leg was broken above the ankle an J
right arm torn from its socket when
am automobile in which he was riding |
turned completely over in the road |
about half a mile this side of Colum- j
bia, was taken to his home in the cross i
river railroad town last evening. Two !
others, also of Enola, who were less j
severely injured, were taken home on •
the night of the accident. It occurred j
James McCormick, a conductor in 1
the Enola yards, and Percival White,!
of Enola, were with Jamison headed .
toward Columbia in a car belonging to |
McCormick. When half a mile outside j
that city McCormick turned a curve in j
the road and unexpectedly the car ran t
into a "breaker'' which turned the
machine into a gutter.
The right front wheel was twisted
from the car which turned a complete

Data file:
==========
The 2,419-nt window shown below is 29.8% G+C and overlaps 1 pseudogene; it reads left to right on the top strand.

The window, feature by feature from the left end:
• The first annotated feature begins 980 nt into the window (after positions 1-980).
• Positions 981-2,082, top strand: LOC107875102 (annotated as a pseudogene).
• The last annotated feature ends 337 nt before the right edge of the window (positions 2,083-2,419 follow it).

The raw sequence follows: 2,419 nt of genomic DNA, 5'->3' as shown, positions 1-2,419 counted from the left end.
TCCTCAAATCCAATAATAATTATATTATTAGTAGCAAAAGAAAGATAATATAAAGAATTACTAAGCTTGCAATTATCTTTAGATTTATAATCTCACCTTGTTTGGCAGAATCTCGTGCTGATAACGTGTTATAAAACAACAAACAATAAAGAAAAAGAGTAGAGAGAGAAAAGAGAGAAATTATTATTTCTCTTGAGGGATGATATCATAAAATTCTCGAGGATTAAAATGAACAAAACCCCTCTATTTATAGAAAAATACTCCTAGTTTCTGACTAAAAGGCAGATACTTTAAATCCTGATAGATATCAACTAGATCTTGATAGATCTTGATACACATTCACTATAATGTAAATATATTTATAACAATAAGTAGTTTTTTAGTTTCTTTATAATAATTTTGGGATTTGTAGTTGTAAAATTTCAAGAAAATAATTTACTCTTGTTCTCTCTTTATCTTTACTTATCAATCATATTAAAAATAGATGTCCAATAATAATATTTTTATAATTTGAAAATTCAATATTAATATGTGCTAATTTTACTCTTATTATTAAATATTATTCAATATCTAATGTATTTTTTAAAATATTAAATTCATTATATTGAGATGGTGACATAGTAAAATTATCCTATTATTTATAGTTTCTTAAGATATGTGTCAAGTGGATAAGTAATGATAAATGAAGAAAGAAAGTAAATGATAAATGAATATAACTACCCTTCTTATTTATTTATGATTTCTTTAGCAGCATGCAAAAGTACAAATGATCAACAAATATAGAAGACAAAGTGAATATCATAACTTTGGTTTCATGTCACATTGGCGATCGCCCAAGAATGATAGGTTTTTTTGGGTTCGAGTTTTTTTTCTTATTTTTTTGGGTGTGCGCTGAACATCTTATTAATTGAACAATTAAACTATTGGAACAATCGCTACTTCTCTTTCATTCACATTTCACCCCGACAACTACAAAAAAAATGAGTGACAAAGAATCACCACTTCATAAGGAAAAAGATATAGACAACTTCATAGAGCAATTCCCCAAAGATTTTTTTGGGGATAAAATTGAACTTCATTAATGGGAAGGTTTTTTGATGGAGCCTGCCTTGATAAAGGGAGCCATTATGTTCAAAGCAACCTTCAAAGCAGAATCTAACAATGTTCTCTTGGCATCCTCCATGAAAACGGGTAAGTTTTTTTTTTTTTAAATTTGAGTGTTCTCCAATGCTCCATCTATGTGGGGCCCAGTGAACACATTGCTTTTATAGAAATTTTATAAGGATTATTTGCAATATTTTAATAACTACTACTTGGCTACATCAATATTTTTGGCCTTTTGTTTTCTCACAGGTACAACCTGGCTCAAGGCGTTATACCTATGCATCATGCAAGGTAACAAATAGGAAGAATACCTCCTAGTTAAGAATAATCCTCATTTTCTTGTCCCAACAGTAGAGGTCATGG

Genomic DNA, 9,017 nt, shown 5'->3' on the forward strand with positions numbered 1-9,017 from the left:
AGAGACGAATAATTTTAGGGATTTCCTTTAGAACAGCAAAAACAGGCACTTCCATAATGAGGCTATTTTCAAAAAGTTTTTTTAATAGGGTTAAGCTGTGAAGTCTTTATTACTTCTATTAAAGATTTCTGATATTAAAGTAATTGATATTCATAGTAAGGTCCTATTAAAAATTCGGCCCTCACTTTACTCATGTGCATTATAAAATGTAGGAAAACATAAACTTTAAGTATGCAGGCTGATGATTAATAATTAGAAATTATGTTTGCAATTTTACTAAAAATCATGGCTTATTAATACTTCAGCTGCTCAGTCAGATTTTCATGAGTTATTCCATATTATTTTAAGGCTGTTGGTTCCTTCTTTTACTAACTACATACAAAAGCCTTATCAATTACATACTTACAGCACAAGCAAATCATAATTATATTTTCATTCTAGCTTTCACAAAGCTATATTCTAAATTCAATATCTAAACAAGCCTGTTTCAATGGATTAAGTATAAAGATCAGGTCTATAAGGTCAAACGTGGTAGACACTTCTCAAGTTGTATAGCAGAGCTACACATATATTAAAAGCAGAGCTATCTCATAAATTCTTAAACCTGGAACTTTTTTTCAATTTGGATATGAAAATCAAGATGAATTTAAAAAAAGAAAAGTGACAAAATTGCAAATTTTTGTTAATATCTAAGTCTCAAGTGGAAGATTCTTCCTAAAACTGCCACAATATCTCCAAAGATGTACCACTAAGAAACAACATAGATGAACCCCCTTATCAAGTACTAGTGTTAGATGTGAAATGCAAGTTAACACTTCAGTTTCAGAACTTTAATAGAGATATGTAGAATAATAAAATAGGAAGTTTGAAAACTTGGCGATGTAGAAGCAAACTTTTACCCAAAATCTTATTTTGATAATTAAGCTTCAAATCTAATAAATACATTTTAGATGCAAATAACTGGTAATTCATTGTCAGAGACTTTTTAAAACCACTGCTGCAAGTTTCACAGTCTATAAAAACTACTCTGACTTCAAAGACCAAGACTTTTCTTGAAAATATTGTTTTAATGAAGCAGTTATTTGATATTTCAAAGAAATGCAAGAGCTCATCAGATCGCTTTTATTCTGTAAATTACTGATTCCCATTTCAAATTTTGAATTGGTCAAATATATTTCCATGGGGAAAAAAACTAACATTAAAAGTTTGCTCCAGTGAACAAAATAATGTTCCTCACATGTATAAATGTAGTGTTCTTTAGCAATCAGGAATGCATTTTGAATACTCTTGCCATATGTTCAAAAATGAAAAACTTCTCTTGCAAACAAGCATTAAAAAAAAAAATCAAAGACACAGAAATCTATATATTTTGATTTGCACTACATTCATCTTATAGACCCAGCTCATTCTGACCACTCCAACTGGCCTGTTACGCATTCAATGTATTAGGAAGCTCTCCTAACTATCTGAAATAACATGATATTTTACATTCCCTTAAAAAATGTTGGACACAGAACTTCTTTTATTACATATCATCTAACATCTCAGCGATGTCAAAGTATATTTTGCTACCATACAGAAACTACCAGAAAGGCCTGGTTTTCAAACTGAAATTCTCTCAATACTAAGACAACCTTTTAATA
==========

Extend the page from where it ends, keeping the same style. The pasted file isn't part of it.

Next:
somersault righting itself alongside the
road after the revolution. All of the
men were hurt under the machine
when it rolled over.
It is believed that McCormick has
several fractured ribs. He was taken
to his home on Monday night and has !
since been corifined to his bed. He!
has severe pains in his side. White, I
who was the least injured of the three, I
is able to be about.
All were taken at first to the Co-!
ltimbia hospital where, after treat-!
ment, McCormick and White were sent I
to their liomrs the same night. Jami
son's condition was such that he could
not be moved from the hospital until
yesterday. The machine, badly dam- 1
aged, also was sent to Enola vester
RIDE CAUSED INJURIES TO 2
Pair That Got "Lift" in Auto Soon
Afterward Hurt in Crash
Mr. and Mrs. Joseph Dorsey, of May- !
towu, who had started on a walk to !
Lewistown, their former home, yester- 1
day accepted the invitation of an auto- |
ist to ride ns far as Middletown. They t
had scarcely entered the machine be-j
fore it struck an oil wagon and they j
were thrown out.
They were taken to the Harrisburg j
hospital, where, Mrs. Dorsey, who was
more seriously hurt than her husband,
was kept over night. She suffered
body bruises and lace atious of th(v